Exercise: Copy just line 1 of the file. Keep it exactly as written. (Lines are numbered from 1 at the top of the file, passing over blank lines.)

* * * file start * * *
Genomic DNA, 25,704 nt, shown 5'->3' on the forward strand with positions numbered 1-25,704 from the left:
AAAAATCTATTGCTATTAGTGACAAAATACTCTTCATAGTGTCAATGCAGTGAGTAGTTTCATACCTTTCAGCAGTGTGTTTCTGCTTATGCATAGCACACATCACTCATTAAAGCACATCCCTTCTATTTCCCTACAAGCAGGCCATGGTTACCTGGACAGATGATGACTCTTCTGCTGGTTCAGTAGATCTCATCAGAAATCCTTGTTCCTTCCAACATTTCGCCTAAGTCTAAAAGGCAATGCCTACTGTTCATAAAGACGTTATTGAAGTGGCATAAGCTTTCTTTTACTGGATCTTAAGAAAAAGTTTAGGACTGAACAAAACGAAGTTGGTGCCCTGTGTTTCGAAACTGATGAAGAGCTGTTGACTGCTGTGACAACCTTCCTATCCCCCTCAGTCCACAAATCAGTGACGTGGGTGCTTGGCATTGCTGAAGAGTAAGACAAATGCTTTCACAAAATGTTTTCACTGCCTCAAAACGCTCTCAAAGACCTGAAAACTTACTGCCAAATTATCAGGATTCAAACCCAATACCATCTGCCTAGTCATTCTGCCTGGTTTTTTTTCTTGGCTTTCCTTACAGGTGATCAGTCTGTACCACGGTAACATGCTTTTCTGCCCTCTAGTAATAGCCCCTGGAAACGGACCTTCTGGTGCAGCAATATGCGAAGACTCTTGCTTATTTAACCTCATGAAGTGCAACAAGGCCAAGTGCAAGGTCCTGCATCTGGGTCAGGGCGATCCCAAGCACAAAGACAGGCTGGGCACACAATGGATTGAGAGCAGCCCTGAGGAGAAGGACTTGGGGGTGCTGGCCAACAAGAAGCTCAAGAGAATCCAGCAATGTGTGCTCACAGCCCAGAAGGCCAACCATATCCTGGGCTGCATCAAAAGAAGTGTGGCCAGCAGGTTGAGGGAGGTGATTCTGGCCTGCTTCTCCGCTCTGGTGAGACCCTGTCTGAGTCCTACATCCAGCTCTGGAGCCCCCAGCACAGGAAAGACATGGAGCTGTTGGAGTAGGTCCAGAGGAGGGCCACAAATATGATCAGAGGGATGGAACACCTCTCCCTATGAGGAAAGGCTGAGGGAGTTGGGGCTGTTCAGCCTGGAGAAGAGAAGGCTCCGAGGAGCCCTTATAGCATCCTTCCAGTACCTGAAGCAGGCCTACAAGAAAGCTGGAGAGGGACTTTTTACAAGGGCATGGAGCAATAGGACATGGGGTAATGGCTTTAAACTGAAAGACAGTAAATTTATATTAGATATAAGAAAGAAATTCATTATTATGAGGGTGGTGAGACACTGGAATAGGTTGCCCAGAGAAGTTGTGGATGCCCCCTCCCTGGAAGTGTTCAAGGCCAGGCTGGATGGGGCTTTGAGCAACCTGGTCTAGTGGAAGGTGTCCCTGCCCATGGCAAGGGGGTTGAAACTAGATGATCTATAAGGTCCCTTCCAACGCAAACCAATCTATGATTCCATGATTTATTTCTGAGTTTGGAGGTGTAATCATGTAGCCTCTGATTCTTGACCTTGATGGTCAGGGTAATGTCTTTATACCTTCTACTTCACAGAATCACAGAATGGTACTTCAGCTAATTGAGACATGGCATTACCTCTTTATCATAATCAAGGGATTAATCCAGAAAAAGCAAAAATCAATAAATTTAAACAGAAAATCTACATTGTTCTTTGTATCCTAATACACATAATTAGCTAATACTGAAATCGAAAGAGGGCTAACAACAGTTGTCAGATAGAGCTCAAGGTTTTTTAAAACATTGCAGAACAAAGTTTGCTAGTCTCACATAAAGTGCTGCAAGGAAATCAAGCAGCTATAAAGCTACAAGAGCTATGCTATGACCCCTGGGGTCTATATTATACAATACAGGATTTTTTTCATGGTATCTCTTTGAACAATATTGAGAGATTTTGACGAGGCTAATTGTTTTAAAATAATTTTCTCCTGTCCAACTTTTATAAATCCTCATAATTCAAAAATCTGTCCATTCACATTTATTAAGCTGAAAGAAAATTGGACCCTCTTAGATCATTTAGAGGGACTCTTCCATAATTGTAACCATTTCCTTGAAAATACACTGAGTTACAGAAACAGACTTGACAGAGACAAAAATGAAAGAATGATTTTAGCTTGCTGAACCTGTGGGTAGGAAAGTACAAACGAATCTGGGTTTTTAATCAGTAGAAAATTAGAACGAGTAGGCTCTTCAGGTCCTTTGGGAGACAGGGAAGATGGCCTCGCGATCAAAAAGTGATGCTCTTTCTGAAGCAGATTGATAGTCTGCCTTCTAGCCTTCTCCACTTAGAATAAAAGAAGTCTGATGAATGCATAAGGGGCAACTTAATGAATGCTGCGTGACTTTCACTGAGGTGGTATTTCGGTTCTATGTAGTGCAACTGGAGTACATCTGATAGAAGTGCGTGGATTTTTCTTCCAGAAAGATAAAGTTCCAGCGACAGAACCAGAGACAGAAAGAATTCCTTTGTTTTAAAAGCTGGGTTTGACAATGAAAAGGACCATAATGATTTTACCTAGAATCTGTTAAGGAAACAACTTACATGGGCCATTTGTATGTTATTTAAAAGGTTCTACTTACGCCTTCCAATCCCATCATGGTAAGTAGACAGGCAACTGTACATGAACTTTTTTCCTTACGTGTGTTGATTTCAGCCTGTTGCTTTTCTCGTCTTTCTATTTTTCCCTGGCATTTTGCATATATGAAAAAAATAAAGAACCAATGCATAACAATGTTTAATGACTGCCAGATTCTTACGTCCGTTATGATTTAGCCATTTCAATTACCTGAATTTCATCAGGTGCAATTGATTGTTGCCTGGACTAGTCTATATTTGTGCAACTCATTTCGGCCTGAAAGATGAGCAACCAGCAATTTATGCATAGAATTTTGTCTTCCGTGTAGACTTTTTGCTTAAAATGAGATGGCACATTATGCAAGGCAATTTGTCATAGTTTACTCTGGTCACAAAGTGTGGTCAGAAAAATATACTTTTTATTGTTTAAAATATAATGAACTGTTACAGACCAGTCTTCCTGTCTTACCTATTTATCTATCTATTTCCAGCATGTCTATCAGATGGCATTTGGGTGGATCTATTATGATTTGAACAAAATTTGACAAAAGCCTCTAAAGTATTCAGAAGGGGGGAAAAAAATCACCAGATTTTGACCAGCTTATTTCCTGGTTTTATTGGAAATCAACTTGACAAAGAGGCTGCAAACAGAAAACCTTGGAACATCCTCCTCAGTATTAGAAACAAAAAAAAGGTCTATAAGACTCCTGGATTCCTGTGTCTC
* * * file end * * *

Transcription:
Genomic DNA, 25,704 nt, shown 5'->3' on the forward strand with positions numbered 1-25,704 from the left: